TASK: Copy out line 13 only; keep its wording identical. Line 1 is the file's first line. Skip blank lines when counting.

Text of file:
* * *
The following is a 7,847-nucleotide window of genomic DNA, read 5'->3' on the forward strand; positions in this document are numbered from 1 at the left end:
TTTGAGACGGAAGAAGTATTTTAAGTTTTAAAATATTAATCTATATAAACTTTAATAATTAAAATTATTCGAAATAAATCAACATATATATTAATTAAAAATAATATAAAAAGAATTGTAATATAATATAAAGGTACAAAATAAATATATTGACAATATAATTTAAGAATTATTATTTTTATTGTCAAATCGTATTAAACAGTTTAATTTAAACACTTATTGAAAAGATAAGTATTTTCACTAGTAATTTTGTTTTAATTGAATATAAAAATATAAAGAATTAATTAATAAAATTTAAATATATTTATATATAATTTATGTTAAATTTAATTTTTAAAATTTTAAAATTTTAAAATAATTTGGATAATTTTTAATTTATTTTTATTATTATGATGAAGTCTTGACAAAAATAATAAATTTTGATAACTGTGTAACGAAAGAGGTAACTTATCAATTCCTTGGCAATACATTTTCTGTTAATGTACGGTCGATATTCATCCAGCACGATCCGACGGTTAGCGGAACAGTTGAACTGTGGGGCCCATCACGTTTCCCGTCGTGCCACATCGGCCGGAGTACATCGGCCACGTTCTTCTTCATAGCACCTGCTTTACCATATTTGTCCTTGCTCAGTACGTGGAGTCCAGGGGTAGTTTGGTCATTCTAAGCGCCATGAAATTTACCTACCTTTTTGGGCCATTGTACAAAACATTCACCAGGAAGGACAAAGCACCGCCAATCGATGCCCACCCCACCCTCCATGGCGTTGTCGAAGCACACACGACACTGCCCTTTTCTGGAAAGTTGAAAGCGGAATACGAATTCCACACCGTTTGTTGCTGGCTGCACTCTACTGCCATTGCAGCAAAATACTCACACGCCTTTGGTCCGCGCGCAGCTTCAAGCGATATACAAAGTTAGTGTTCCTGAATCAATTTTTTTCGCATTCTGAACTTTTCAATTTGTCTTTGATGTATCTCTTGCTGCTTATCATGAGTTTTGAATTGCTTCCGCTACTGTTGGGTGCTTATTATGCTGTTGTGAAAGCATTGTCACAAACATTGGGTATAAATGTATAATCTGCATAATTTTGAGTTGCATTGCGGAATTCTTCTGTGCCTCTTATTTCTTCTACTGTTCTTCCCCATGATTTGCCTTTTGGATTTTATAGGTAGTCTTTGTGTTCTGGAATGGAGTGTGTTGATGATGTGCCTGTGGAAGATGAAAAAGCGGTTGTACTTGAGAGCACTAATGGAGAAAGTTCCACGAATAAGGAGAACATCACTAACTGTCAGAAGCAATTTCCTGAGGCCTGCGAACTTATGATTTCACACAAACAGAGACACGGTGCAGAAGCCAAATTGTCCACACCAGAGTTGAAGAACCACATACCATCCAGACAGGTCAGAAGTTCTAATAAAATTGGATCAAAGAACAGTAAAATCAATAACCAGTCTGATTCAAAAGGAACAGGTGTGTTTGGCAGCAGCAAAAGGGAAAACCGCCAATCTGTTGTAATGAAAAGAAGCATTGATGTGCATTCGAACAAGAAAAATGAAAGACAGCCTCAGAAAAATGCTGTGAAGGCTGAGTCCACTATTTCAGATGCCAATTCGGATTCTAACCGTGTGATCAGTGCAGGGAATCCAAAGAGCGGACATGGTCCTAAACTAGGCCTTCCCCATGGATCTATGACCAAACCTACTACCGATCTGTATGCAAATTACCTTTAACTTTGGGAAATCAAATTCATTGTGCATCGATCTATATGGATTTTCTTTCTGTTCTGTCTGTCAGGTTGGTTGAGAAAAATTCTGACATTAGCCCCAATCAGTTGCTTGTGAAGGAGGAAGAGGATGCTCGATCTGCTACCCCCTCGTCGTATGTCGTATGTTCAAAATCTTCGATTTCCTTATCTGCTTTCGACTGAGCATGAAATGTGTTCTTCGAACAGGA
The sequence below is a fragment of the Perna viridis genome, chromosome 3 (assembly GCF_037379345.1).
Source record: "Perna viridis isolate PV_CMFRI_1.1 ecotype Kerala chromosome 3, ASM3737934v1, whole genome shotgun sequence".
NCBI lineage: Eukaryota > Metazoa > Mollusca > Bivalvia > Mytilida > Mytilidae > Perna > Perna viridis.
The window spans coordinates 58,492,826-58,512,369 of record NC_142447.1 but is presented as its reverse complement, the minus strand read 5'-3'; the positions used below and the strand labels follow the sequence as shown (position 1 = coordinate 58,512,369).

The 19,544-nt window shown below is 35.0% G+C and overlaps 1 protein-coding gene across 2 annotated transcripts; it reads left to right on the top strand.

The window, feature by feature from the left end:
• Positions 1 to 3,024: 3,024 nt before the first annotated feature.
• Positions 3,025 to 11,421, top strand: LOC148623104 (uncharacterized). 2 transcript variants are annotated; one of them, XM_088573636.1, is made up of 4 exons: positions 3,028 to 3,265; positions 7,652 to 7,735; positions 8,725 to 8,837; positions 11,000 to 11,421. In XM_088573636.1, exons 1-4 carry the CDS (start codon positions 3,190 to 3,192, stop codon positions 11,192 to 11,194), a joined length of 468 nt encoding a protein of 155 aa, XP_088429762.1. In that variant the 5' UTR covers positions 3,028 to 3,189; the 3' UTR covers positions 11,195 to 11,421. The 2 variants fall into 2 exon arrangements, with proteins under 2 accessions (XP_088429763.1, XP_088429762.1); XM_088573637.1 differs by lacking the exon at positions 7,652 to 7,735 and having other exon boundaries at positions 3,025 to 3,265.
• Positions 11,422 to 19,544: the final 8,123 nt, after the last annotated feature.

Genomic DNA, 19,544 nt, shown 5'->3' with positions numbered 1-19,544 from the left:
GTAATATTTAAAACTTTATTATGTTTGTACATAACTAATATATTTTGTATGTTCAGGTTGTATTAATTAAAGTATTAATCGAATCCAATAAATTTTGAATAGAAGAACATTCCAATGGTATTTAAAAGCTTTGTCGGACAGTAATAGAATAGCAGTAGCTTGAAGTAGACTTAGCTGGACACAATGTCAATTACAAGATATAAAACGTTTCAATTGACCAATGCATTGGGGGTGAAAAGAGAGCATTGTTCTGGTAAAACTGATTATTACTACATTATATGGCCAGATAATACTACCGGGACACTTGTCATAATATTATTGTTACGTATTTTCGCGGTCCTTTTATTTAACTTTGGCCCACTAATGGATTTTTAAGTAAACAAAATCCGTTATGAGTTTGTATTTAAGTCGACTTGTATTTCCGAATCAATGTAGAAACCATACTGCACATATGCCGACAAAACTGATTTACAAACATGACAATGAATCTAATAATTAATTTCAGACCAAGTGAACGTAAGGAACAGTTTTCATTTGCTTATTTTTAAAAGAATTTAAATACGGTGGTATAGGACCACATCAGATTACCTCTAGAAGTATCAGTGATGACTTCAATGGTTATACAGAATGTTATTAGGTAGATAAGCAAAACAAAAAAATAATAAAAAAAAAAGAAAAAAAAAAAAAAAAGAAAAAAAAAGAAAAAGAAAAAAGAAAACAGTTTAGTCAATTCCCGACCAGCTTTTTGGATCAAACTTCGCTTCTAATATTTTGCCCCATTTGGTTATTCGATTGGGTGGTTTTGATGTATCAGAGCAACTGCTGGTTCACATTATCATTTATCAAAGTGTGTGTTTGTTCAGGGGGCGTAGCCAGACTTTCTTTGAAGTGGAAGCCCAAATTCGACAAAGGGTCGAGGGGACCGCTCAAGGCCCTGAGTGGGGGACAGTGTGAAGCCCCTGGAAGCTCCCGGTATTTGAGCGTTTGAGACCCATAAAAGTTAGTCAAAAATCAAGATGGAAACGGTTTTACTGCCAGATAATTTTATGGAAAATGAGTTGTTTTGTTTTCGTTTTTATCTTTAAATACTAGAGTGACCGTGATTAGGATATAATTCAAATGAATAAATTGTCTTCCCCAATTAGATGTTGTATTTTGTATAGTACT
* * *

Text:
GTAATATTTAAAACTTTATTATGTTTGTACATAACTAATATATTTTGTATGTTCAGGTTGTATTAATTAAAGTATTAATCGAATCCAATAAATTTTGAATAGAAGAACATTCCAATGGTATTTAAAAGCTTTGTCGGACAGTAATAGAATAGCAGTAGCTTGAAGTAGACTTAGCTGGACACAATGTCAATTACAAGATATAAAACGTTTCAATTGACCAATGCATTGGGGGTGAAAAGAGAGCATTGTTCTGGTAAAACTGATTATTACTACATTATATGGCCAGATAATACTACCGGGACACTTGTCATAATATTATTGTTACGTATTTTCGCGGTCCTTTTATTTAACTTTGGCCCACTAATGGATTTTTAAGTAAACAAAATCCGTTATGAGTTTGTATTTAAGTCGACTTGTATTTCCGAATCAATGTAGAAACCATACTGCACATATGCCGACAAAACTGATTTACAAACATGACAATGAATCTAATAATTAATTTCAGACCAAGTGAACGTAAGGAACAGTTTTCATTTGCTTATTTTTAAAAGAATTTAAATACGGTGGTATAGGACCACATCAGATTACCTCTAGAAGTATCAGTGATGACTTCAATGGTTATACAGAATGTTATTAGGTAGATAAGCAAAACAAAAAAATAATAAAAAAAAAAGAAAAAAAAAAAAAAAAGAAAAAAAAAGAAAAAGAAAAAAGAAAACAGTTTAGTCAATTCCCGACCAGCTTTTTGGATCAAACTTCGCTTCTAATATTTTGCCCCATTTGGTTATTCGATTGGGTGGTTTTGATGTATCAGAGCAACTGCTGGTTCACATTATCATTTATCAAAGTGTGTGTTTGTTCAGGGGGCGTAGCCAGACTTTCTTTGAAGTGGAAGCCCAAATTCGACAAAGGGTCGAGGGGACCGCTCAAGGCCCTGAGTGGGGGACAGTGTGAAGCCCCTGGAAGCTCCCGGTATTTGAGCGTTTGAGACCCATAAAAGTTAGTCAAAAATCAAGATGGAAACGGTTTTACTGCCAGATAATTTTATGGAAAATGAGTTGTTTTGTTTTCGTTTTTATCTTTAAATACTAGAGTGACCGTGATTAGGATATAATTCAAATGAATAAATTGTCTTCCCCAATTAGATGTTGTATTTTGTATAGTACT